Endoscopic and surgical interventions for gastroparesis have revolved around relaxation, distension or destruction of the pyloric sphincter. Intra-pyloric injection of botulinum toxin, though initially thought effective, was later proved to have results similar to placebo in two controlled trials.8,9 Surgical pyloroplasty was shown to be effective to alleviate symptoms in patients with refractory gastroparesis.10 Similarly, trans-pyloric stent placement has shown good short-term clinical benefit, although stent migration is frequently noted and may necessitate re-interventions.11,12 Gastric electrical stimulation (GESt) is a promising alternative; however, data is still evolving and the device is FDA-approved for only humanitarian use under research protocol settings.13 Also, the procedure is invasive; requiring surgical implantation of the device and necessitating hospitalization.
Based on the success of pylorus directed therapies like surgical pyloroplasty or stenting, gastric per-oral endoscopic pyloromyotomy (G-POEM) was described since it provides a minimally invasive and yet effective dehiscence of the pyloric sphincter.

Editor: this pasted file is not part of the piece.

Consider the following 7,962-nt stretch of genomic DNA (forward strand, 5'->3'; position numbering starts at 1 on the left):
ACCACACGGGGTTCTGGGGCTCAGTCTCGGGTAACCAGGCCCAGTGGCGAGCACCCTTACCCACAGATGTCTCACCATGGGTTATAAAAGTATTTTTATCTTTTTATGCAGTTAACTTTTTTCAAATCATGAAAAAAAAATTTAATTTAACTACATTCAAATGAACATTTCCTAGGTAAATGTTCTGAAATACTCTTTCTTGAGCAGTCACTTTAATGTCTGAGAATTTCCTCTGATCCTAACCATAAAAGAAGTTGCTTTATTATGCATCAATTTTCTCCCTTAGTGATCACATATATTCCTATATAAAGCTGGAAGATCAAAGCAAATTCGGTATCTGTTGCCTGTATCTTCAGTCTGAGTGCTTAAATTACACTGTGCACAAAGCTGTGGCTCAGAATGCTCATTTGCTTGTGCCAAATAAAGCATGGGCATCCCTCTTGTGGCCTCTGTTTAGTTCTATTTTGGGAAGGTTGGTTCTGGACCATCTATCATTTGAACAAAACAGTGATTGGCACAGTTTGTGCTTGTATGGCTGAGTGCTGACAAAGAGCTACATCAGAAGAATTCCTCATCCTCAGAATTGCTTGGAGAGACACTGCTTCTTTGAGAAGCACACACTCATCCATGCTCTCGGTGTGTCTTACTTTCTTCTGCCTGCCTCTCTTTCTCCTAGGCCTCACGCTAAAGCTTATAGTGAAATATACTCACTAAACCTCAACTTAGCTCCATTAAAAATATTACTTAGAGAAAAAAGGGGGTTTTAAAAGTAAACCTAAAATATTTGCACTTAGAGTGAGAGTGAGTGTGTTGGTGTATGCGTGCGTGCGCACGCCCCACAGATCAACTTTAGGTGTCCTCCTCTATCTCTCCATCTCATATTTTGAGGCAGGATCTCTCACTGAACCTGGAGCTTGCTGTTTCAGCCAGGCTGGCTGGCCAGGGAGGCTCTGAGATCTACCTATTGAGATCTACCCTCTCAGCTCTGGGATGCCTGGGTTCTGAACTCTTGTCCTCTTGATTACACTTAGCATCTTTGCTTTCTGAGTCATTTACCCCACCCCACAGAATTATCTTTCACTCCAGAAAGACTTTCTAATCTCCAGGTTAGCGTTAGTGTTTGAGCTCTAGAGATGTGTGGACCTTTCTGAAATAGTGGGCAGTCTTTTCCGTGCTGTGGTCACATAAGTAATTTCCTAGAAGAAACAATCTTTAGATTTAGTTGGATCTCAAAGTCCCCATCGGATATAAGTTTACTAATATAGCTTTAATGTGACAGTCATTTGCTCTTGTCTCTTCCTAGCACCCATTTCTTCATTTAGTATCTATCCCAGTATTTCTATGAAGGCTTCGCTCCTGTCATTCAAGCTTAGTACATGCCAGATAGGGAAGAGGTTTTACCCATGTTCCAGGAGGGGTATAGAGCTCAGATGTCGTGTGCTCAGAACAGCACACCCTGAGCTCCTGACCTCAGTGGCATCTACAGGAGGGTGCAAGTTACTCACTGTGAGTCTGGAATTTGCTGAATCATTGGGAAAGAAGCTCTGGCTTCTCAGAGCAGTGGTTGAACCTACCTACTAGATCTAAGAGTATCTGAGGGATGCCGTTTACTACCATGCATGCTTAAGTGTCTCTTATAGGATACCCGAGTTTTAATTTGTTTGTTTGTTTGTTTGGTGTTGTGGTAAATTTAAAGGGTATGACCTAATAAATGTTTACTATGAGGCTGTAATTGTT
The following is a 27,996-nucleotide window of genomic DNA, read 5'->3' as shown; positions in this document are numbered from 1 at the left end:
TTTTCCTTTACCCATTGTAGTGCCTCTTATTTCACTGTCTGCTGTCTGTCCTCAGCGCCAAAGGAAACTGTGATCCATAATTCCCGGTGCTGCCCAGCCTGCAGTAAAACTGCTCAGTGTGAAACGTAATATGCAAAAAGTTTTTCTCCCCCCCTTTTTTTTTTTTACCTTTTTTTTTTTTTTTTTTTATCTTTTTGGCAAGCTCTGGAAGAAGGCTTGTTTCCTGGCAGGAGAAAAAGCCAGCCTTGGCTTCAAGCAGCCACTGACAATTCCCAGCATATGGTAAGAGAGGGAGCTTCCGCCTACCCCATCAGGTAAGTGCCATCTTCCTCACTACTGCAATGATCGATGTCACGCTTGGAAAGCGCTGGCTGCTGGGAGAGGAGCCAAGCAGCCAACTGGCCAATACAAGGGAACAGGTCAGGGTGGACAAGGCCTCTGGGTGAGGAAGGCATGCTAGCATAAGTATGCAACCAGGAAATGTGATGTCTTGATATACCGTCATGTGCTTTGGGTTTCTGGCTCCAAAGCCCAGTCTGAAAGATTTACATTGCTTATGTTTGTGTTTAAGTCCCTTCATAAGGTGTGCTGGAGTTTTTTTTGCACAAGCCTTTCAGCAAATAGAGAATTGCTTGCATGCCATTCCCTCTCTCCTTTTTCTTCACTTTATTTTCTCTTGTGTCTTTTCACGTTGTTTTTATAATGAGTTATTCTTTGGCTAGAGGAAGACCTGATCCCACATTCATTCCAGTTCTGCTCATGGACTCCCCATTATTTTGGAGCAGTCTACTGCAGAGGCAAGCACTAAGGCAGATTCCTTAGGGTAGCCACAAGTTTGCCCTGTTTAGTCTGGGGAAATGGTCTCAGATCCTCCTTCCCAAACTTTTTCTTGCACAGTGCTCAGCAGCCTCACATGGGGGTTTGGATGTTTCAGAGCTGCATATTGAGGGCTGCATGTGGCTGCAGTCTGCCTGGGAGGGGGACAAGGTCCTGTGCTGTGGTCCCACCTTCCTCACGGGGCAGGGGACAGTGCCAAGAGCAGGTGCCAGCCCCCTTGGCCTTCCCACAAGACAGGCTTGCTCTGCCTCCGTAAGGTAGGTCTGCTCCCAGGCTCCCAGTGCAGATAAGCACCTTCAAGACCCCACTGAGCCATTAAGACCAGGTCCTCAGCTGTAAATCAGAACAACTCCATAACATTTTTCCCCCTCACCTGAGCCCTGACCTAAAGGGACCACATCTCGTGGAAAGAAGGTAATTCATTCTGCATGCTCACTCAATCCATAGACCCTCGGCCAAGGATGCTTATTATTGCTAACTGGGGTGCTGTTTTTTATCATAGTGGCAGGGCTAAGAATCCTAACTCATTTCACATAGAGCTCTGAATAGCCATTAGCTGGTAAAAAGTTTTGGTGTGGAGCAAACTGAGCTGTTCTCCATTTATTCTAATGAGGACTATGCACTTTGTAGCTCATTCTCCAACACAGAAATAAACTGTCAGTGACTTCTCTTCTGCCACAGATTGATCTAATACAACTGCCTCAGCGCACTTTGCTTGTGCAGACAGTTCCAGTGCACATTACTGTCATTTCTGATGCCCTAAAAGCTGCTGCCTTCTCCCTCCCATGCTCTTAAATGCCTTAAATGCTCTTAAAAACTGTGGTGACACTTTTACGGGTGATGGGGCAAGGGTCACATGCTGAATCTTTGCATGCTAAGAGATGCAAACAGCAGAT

The primary indication for G-POEM is refractory gastroparesis. Diagnosis of gastroparesis is mainly clinical and based on symptoms. The common symptoms reported include nausea, vomiting, and post-prandial bloating. Pain is less frequent although has been reported. Severe cases may present with malnutrition, weight loss and/or dehydration. The gastroparesis cardinal symptom index (GCSI) is a clinical score that is calculated to assess the severity of symptoms. GCSI is based on three sub-scales—post-prandial fullness/early satiety (4 items); nausea/vomiting (3 items), and bloating (2 items); each item being scored from 0 to 5. The total score is calculated and correlates with symptom severity (Table 1).14 Esophageogastroduodenoscopy (EGD) is important to rule out mechanical factors contributing to the gastric outlet obstruction, e.g., duodenal or pyloric ulcers, infiltrating malignancy or extrinsic compression from surrounding structures. EGD can also assess the amount of gastric food stasis, which must be cleared before performing G-POEM. Contrast enhancement computed tomography abdomen is often performed to rule out compression by extrinsic mass lesions and/or to also rule out proximal bowel obstruction which may sometimes mimic the symptoms of gastroparesis. The standard investigation for assessment of gastroparesis is gastric emptying scintigraphy (GES) which measures and reports percent gastric retention of a 99mTc sulfur colloid-labeled solid meal at 1, 2, and 4 hours.1 More than 30% gastric retention is considered clinically significant. Stopping prokinetics or other medications that can interfere with gastric motility before they are subjected to GES is mandatory. Endoluminal functional luminal imaging probe (EndoFLIP) estimates the distensibility of the pylorus whereas pyloric manometry can estimate the extent of pylorospasm. Other less frequently performed tests include—wireless motility capsule (that measures pH, pressure, and temperature and assesses gastric emptying by the acidic gastric residence time) and breath testing (using 13C-octanoate or spirulina).1 Patients must be evaluated for their diabetic status, presence of possible hypothyroidism, and other metabolic workup to identify the potential etiology of gastroparesis. Although not mandatory, most centers may offer a therapeutic trial of diet modulation, prokinetics or even a trans-pyloric stent placement to assess symptom relief before scheduling G-POEM.